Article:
Amazonian birds eavesdrop on antshrikes (Thamnomanes ardesiacus) to avoid predation


Martínez, A. E., Parra, E., Muellerklein, O. & V. T. Vredenburg. 2018. Fear-based niche shifts in neotropical birds. Ecology 99:1338-1346.

Male dusky-throated antshrike, Thamnomanes ardesiacus, in Xapuri, Brazil; Source: Hector Bottai, Wikimedia Commons

Animals use a variety of strategies to avoid predation; one is safety in numbers. Different species have even been observed to work together to decrease their collective likelihood of being captured by a common predator. Some species, however, put in more effort to protect the group than others. Sentinel species, like a group of birds called antshrikes (Thamnomanes), fulfil the role of protector by making alarm calls to warn other birds of an incoming predator. Neotropical birds can form flocks consisting of multiple species, but the birds that aren’t antshrikes benefit from the presence of these alarm-callers without returning the favor. How would they fare if the antshrikes weren’t around? An experimental study was conducted by Martinez et al. (2018) to determine just how much of an impact antshrikes have on the livelihood of other birds.

The antshrikes go on strike

The authors of the study hypothesized that the benefit of having antshrikes around is two-fold: First,  the protection from antshrikes allows the mixed-species flock to make use of higher-risk habitat that they would normally avoid (i.e. more open, exposed habitat) and secondly, they allow the birds to remain in a conspicuous but protective flock for a greater amount of time. These hypotheses have been collectively deemed the fear-based niche shift hypothesis. To test their hypotheses, the study authors experimentally removed a species of antshrike, Thamnomanes ardesiacus, from mixed-species flocks found in lowland tropical forest in southeastern Peru. They chose flocks that consisted of the same 10 species of birds, including T. ardesiacus. The habitat use of the flocks, including shifts in their territory and the type of vegetation they used, and the amount of time the birds spent in their flocks was observed before and after T. ardesiacus was removed.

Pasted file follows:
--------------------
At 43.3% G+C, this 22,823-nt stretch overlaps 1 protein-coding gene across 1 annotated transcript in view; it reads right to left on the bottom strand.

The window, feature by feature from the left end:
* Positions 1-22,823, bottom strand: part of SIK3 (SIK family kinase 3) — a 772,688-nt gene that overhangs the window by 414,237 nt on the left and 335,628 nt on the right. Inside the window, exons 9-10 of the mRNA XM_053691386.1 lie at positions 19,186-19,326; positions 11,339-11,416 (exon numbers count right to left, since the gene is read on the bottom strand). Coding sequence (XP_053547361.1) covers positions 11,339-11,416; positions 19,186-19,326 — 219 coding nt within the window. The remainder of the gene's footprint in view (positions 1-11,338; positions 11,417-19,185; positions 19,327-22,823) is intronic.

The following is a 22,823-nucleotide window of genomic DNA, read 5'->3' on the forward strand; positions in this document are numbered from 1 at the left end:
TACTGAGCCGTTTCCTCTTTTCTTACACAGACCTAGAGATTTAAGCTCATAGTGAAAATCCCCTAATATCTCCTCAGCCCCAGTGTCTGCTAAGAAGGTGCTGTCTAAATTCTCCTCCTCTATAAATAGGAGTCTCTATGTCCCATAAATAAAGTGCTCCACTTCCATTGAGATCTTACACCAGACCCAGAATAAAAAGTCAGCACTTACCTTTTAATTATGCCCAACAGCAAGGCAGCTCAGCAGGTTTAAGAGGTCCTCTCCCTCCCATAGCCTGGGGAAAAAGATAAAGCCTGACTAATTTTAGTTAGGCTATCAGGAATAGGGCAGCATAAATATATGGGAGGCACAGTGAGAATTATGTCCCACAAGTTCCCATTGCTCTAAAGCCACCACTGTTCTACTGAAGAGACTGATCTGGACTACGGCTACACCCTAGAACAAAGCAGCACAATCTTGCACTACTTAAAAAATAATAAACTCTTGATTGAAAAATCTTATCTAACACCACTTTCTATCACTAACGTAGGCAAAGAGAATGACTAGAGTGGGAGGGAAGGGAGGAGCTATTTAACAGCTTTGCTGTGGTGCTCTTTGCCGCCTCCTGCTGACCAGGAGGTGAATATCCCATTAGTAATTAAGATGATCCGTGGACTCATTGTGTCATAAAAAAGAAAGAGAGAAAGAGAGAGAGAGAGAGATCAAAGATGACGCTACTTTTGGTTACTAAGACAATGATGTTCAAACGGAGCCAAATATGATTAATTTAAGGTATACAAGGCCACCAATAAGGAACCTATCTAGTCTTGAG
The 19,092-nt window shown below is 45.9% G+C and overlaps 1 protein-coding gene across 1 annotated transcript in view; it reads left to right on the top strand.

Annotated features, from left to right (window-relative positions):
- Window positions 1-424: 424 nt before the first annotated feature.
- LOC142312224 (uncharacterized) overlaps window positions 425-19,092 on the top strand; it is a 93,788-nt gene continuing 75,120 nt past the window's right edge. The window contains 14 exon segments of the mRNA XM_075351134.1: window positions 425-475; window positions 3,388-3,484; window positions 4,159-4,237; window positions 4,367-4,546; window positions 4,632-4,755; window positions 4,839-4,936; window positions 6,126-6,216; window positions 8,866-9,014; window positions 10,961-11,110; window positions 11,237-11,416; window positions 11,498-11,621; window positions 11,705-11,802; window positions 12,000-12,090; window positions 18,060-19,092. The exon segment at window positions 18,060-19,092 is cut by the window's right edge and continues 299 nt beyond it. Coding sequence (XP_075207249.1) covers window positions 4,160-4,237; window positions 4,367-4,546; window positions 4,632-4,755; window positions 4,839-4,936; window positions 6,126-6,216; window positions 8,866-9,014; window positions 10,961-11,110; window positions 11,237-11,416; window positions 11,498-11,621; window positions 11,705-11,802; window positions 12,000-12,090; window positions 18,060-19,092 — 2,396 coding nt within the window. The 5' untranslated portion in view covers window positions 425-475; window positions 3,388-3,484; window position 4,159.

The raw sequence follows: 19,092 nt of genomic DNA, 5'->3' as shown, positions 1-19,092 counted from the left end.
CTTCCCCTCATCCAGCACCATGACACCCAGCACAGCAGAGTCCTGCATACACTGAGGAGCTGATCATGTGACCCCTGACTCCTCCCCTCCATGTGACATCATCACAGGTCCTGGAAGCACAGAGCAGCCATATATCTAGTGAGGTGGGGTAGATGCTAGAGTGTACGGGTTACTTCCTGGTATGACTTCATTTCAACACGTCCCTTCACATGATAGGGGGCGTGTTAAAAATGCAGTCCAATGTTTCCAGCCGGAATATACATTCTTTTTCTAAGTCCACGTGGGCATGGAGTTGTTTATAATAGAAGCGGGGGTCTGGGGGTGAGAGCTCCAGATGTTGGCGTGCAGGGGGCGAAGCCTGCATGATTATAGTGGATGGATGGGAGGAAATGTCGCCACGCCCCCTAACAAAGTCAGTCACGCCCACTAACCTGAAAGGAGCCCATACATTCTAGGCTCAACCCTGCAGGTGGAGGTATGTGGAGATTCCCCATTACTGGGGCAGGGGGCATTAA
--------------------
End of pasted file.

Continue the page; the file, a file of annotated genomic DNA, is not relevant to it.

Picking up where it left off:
Strategies on strategies

Our sentinel species proved itself to be very useful. Flocks from which T. ardesiacus individuals were removed responded to this change by shifting their home range, presumably to safer habitat. The flocks spent more time in denser vegetation at lower heights in the forest, another indication of an attempt to reduce exposure to predators. Six bird species reduced the amount of time they spent in the flocks after T. ardesiacus was removed, indicating that it was no longer beneficial to spend time in a mixed-species flock without an alarm-caller. However, some flocks that moved to denser and lower vegetation stayed together and some birds in one flock traded in their disbanded flock for other flocks with different sentinel species. It appears that some of the non-sentinel birds don’t care who they’re eavesdropping on.

A landscape of fear

As this study highlights, birds that are not able to adapt and reform allegiances may find that their ecological niche has shrunk due to fear of predation. This study provides evidence of dependency on sentinel species. The relationship between sentinel species and those that benefit from them is not one-sided, however. There’s safety in numbers, and that goes for the sentinel species too. Every bird in a flock benefits from the presence of all other birds because the likelihood of being captured by a predator decreases with more potential prey around. A landscape of fear in which predators restrict the potential niche their prey can fill is further exacerbated by the loss of an avoidance strategy. Should anything happen to sentinel species, and there are many threats to neotropical birds, this combined with habitat destruction may leave other birds with nowhere to hide. The biodiversity of the neotropics must be sustained so that various species can play their important roles.

A mixed-species flock of ducks and geese flying at sunset; Source: Steve Hillebrand, Wikimedia Commons
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Anika Hazra

Anika Hazra

I've recently graduated from the University of Illinois at Chicago with a MS degree in Ecology and Evolution. I conducted research on the interactions between the Bullhorn Acacia and its occupying ants in restored tropical forest in Mexico. I am currently pursuing a MA in Science Journalism at NYU; you can check out my science communication work at

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